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The Fiery Trial: Abraham Lincoln and American Slaveryby Eric Foner
Synopses & Reviews
ADVANCE PRAISE FOR THE FIERY TRIAL:
“While many thousands of books deal with Lincoln and slavery, Eric Foner has written the definitive account of this crucial subject, illuminating in a highly original and profound way the interactions of race, slavery, public opinion, politics, and Lincoln’s own character that led to the wholly improbable uncompensated emancipation of some four million slaves. Even seasoned historians will acquire fresh and new perspectives from reading The Fiery Trial.” —David Brion Davis, Sterling Professor of History Emeritus, Yale University, author of Inhuman Bondage: The Rise and Fall of Slavery in the New World
“Definitive and breathtaking: with dazzling clarity and authority, demonstrating a total command of his sources and a sense of moral justice that transcends history, Foner has done nothing less than provide the most persuasive book ever written on Lincoln’s vital place in the fight for freedom in America. This volume stands alone in the field. It is not only the best account ever written on the subject; henceforth, it should be regarded as the only account.” —Harold Holzer, author of Lincoln President-Elect
“Eric Foner has done it again. The Fiery Trialexplores the pivotal subject of Lincoln and slavery free from the mists of hagiography and the muck of denigration. With his usual stylish mastery, Foner advances enlightened debate over our greatest president, the origins and unfolding of the Civil War, and the abolition of southern slavery. His book marks an auspicious intellectual beginning to the sesquicentennial of the American Iliad.” —Sean Wilentz, author of The Rise of American Democracy: Jefferson to Lincoln
From a master historian, the story of Lincoln's—and the nation's—transformation through the crucible of slavery and emancipation.
No other contemporary historian has had a greater impact on how scholars and the general public think about our past than Eric Foner. In a landmark work of deep scholarship and insight, Foner gives us a life of Lincoln as it intertwined with slavery, the defining issue of the time and the tragic hallmark of American history. As the nation expanded into new western territories and economic pursuits, the continuing strength of slavery spawned a new and divisive politics. Lincoln navigated this dynamic political landscape deftly, moving in measured steps, often on a path forged by abolitionists and radicals in his party. Lincoln's personal and political journey led him finally to embrace what he called the Civil War's "astounding" result-the immediate, uncompensated abolition of slavery-and recognition of blacks as American citizens. Foner's Lincoln is a leader whose greatness lay in his capacity for moral and political growth.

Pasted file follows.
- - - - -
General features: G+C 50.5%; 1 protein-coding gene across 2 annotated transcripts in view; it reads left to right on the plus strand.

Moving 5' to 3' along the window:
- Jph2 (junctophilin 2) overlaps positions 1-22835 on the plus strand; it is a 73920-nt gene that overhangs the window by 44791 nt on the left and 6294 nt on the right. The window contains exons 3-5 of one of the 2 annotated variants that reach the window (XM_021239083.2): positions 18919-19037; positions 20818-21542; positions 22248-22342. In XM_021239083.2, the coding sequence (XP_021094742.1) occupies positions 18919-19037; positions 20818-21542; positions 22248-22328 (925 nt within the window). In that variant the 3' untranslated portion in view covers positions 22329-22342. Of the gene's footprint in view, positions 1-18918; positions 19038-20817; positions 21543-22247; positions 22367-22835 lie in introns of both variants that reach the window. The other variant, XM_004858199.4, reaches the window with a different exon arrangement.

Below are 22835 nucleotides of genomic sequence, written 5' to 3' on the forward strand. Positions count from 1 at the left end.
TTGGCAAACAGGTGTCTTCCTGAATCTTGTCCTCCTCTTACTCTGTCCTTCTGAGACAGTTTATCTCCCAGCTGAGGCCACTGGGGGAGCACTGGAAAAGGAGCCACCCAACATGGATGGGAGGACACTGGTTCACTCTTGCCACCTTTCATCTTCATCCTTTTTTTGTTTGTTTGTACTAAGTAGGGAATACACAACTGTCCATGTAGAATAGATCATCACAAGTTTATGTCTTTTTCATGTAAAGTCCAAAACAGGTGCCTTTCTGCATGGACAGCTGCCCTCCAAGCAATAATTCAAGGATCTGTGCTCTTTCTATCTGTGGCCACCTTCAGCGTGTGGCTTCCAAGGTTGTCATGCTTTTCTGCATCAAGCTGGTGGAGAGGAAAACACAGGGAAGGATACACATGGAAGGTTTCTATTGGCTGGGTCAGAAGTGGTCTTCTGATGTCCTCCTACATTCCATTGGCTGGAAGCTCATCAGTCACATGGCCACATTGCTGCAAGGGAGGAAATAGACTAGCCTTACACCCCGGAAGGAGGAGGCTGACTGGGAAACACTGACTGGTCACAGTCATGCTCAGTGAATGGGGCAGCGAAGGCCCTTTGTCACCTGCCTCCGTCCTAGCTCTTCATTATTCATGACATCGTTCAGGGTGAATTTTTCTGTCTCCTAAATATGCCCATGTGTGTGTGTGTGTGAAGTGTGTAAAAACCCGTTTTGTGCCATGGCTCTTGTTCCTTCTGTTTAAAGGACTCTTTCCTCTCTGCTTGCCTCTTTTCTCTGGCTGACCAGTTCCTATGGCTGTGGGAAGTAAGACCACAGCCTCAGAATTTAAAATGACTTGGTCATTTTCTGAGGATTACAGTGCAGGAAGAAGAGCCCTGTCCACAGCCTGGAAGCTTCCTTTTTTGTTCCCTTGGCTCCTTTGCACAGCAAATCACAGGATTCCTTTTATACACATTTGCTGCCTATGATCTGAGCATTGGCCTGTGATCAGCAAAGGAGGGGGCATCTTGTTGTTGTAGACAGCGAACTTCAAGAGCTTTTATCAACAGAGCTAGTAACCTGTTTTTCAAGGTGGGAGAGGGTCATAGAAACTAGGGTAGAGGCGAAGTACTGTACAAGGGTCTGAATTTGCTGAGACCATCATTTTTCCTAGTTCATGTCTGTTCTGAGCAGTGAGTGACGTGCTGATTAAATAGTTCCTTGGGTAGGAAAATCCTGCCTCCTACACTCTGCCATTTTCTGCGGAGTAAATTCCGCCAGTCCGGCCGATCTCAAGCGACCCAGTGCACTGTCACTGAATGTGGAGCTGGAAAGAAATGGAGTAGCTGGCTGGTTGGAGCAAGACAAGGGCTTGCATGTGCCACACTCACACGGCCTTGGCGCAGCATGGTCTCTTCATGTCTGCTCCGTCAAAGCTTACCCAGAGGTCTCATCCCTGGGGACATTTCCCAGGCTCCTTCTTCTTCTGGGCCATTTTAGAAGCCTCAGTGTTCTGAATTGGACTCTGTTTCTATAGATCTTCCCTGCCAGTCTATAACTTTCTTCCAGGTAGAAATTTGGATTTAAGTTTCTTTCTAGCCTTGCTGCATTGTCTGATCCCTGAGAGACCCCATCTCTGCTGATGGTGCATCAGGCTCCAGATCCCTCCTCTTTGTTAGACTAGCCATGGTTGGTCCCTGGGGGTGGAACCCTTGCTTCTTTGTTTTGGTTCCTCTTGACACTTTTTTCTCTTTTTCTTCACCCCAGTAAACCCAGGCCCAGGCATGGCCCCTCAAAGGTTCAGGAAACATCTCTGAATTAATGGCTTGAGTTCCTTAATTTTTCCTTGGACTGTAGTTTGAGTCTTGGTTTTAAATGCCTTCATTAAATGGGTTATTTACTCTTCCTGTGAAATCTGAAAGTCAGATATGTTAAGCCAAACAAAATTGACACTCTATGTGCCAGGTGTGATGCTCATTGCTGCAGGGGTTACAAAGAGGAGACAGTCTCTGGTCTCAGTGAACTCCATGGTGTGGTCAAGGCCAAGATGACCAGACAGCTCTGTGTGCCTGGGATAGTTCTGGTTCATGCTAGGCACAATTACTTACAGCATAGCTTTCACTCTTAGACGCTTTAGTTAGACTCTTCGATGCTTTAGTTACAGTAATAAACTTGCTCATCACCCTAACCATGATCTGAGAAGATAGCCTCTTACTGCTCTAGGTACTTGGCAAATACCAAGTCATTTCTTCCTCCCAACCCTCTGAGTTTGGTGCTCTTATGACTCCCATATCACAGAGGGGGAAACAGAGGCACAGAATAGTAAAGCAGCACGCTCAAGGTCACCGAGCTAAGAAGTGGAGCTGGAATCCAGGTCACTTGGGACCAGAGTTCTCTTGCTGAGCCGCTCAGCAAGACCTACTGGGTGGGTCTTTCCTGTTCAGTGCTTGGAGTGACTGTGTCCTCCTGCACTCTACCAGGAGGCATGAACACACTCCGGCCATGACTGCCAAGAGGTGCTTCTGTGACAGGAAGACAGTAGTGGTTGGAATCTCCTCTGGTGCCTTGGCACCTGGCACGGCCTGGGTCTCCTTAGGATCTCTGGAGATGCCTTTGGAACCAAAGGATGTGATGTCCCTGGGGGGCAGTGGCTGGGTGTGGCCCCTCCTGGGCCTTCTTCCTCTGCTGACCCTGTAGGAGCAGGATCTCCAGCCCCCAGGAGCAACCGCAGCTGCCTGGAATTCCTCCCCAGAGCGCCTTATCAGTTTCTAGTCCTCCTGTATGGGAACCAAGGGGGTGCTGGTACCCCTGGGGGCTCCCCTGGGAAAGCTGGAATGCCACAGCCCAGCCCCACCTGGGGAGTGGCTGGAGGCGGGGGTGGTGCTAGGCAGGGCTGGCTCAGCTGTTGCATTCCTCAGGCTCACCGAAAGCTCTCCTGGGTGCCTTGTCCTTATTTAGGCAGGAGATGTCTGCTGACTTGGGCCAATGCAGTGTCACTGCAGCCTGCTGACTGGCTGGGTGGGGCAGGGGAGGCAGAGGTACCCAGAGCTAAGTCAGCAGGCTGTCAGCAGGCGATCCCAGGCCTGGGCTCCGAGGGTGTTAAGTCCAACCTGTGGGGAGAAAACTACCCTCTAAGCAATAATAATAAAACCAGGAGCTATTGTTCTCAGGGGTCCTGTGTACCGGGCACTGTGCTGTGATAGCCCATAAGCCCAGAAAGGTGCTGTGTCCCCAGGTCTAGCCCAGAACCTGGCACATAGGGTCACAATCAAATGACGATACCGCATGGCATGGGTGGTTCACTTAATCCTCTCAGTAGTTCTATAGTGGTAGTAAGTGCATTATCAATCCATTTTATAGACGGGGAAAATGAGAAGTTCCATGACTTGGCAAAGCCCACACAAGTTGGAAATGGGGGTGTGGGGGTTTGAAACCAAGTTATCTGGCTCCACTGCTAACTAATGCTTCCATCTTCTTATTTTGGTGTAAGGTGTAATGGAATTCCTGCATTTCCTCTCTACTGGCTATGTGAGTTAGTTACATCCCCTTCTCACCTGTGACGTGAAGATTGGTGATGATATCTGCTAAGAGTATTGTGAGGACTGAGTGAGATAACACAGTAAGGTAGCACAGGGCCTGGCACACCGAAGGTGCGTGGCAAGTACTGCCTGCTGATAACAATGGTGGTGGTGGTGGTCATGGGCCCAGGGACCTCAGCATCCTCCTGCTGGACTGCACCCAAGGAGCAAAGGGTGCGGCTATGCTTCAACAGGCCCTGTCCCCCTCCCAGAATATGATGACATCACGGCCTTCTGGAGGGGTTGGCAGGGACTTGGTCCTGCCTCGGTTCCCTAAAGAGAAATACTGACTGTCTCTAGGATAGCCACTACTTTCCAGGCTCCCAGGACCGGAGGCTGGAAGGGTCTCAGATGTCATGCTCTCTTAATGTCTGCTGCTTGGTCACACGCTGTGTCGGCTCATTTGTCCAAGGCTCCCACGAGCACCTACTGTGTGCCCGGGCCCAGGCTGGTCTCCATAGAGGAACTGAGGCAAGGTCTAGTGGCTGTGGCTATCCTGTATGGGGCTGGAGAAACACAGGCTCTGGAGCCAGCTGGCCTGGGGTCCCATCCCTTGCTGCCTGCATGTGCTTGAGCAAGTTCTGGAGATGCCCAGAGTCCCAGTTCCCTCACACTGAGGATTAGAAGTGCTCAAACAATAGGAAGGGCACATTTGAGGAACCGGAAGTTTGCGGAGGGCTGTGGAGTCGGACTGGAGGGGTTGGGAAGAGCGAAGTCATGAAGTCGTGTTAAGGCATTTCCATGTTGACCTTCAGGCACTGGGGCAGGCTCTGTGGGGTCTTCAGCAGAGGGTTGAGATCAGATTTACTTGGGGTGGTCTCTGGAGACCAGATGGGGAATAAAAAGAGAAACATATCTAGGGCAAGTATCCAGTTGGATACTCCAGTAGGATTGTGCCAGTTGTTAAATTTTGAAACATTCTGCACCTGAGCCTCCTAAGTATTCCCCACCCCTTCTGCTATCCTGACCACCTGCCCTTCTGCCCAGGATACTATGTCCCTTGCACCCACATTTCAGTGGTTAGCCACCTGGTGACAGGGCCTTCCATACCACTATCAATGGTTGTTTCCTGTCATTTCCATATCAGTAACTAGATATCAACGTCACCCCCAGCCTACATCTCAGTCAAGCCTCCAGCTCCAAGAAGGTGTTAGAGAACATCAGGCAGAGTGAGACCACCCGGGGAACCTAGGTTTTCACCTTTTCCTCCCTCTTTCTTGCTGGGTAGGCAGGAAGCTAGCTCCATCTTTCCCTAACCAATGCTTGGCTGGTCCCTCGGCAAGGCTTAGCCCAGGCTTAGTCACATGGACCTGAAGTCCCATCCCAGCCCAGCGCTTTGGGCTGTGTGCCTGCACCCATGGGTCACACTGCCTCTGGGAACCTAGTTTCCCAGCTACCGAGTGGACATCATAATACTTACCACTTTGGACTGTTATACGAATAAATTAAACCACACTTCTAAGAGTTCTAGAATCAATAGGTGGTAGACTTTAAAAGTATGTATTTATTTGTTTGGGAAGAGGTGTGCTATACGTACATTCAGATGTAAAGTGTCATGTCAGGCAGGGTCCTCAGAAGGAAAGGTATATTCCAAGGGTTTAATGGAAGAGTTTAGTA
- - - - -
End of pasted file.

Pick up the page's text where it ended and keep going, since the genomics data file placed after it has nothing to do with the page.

In a landmark work of deep scholarship and insight, Foner gives us a life of Lincoln as it intertwined with slavery, the defining issue of the time and the tragic hallmark of American history. The author demonstrates how Lincoln navigated a dynamic political landscape deftly, moving in measured steps, often on a path forged by abolitionists and radicals in his party, and that Lincoln's greatness lay in his capacity for moral and political growth.
About the Author
Eric Foneris DeWitt Clinton Professor of History at Columbia University, where he earned his B.A. and Ph.D. In his teaching and scholarship, Foner focuses on the Civil War and Reconstruction, slavery, and nineteenth-century America. His Reconstruction: America’s Unfinished Revolution, 1863–1877, won the Bancroft, Parkman, and Los Angeles TimesBook prizes and remains the standard history of the period. In 2006 Foner received the Presidential Award for Outstanding Teaching at Columbia University. He has served as president of the Organization of American Historians, the American Historical Association, and the Society of American Historians. He is currently writing a book on Lincoln and slavery.
Table of Contents
"I am naturally anti-slavery" : young Abraham Lincoln and slavery — "Always a Whig" : Lincoln, the law, and the second party system — "The monstrous injustice" : becoming a republican — "A house divided" : slavery and race in the late 1850s — "The only substantial difference" : secession and Civil War — "I must have Kentucky" : the border strategy — "Forever free" : the coming of emancipation — "A new birth of freedom" : securing emancipation — "A fitting, and necessary conclusion" : abolition, reelection, and the challenge of reconstruction — "Every drop of blood" : the meaning of the war.
What Our Readers Are Saying
Biography » Presidents and Heads of State